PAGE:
Category Archives: Trauma-Informed Care

A Compassionate Look at “Borderline Personality Disorder” From a Trauma-Informed Lens

DSM 5 terminology for Borderline Personality Disorder

When someone has a mental health issue or illness, therapists look to a diagnosis, so we can better understand it, gather information about it and treat it precisely as mental health professionals.

However, sometimes the terms themselves may add to the challenges in working with the patient. I admit, I’m troubled by the diagnostic term borderline personality disorder (BPD). The negative traits and pathologizing language usually associated with this term make it hard to use the terminology or diagnosis without also being extremely detrimental to the client. These kinds of terms can then worsen the problem of the stigma associated with mental illness, which we all have to confront. When we use certain terms, we may unwillingly subject people to prejudice, judgment and stigma that can prevent them from getting help, receiving compassion, and seeking out a trauma-informed approach to treatment. This is not okay!

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7 Powerful Trauma-Informed Lessons from Rocketman

trauma-informed-rocketman

*Spoiler warning: This article reveals the general storylines of Rocketman and Bohemian Rhapsody*

Have you seen the film Rocketman yet? I hope you do! Here’s why I think it’s a beautiful movie that everyone should see. Like the film Bohemian Rhapsody, Rocketman provides a powerful example of how attachment trauma in childhood can fuel a cycle of shame, pain, and addiction. Even better, it also reveals a pathway to recovery. Rocketman is trauma-informed because it helps us understand how emotional injuries impact a trauma survivor’s behavior and what that person needs for growth and healing. Through compassion, support and reparative relationships, healing is possible.

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Feelings: The Other F-Word for Trauma Survivors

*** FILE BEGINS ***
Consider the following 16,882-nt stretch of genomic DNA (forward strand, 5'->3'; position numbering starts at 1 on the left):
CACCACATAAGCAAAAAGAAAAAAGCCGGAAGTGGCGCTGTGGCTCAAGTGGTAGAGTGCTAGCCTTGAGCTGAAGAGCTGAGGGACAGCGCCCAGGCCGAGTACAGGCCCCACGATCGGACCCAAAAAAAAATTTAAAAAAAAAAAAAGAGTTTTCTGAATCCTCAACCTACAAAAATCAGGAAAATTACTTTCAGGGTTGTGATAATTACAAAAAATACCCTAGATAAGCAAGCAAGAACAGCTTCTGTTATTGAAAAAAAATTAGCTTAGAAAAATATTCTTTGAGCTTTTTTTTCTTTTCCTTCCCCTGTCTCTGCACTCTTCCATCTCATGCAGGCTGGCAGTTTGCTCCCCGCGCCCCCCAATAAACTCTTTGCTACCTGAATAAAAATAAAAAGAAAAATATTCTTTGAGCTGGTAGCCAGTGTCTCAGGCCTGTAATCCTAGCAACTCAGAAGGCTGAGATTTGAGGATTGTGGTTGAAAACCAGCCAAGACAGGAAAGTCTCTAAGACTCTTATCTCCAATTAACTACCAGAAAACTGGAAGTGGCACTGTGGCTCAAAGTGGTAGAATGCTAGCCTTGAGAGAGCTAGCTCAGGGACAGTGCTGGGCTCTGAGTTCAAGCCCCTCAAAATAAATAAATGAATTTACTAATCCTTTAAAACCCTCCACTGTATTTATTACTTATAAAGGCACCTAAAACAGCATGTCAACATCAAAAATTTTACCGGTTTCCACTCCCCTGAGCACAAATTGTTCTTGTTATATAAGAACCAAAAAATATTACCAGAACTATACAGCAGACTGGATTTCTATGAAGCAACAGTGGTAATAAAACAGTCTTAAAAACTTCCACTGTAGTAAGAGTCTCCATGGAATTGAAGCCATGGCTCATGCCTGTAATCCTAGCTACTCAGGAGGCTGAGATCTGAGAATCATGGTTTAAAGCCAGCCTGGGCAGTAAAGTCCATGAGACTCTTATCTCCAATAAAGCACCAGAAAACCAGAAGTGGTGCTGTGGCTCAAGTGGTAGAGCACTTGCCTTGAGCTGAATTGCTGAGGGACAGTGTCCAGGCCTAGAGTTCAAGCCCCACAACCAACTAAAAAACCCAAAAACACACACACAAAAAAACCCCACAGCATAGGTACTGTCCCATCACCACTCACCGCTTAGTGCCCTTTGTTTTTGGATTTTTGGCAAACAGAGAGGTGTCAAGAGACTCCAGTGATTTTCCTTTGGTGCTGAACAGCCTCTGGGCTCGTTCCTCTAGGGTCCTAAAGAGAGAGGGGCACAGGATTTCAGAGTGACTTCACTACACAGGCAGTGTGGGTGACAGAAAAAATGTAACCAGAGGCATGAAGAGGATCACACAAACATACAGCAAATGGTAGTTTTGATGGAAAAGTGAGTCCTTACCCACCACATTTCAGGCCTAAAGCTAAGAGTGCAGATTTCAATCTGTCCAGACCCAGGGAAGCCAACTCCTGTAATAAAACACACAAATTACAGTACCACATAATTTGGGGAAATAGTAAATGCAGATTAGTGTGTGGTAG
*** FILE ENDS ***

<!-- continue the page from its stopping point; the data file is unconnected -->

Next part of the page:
Fear of emotions

Some of my clients have called feelings “the other f-word.”

Can feelings be scary? Yes, they can, especially if the emotions you experienced early in life felt overwhelming or were ignored. You may have a fear of emotions if no one helped you learn to regulate, comfort or understand them. You probably tried to do anything you could to not have them!

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This Is Why You Can’t Be In a Rush to Heal Trauma

how long to heal trauma

A question new clients often ask is, “How long is therapy going to take?” They are eager to feel better, heal and move forward. They want to pour out all the details of their story during the first session because they think it might help them heal trauma faster. But, because we are dealing with emotional pain or even trauma, we have to slow down and take it one step at a time.

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Why a Bottom-Up Approach to Trauma Therapy is So Powerful

Bottom-up Top-Down

There are numerous approaches to psychotherapy. I’ve studied many. Because there is never a one-size-fits-all approach, I integrate many therapeutic approaches into my work with clients. One thing I can say for sure is that, in my experience, a bottom-up approach to therapy works better in trauma-informed care. In my experience, it is the best all-encompassing approach to help create healing, and lasting change in a person’s ability to think, feel, and find healthier ways to live after trauma.

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Using ‘Big T’ and ‘Little T’ for Trauma Can Be a Big Mistake

false types of trauma

Some people seem to believe that when it comes to trauma, size matters. We even have terminology that allows us to talk as if some types of trauma are less damaging, less serious, or matter less than others.

Sometimes people will describe someone’s trauma as “Big T (Big Trauma)” or “Little T (Little Trauma)”—and today, I’m calling for an end to this type of nomenclature.

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What You Need to Know About EMDR and Trauma

EMDR and Trauma: What You Need to Know

Have you ever struggled to get past a vague sense of hurt, or a gut-wrenching life experience? People sometimes feel stuck with the same old job, the same pain or fear, or the same daily grind. Maybe, deep down, you feel you’re not good enough, worthy, or capable of a better life. Such self-limiting behaviors may be after-effects of trauma. A therapeutic treatment to heal deep trauma is Eye Movement Desensitization and Reprocessing, or EMDR.

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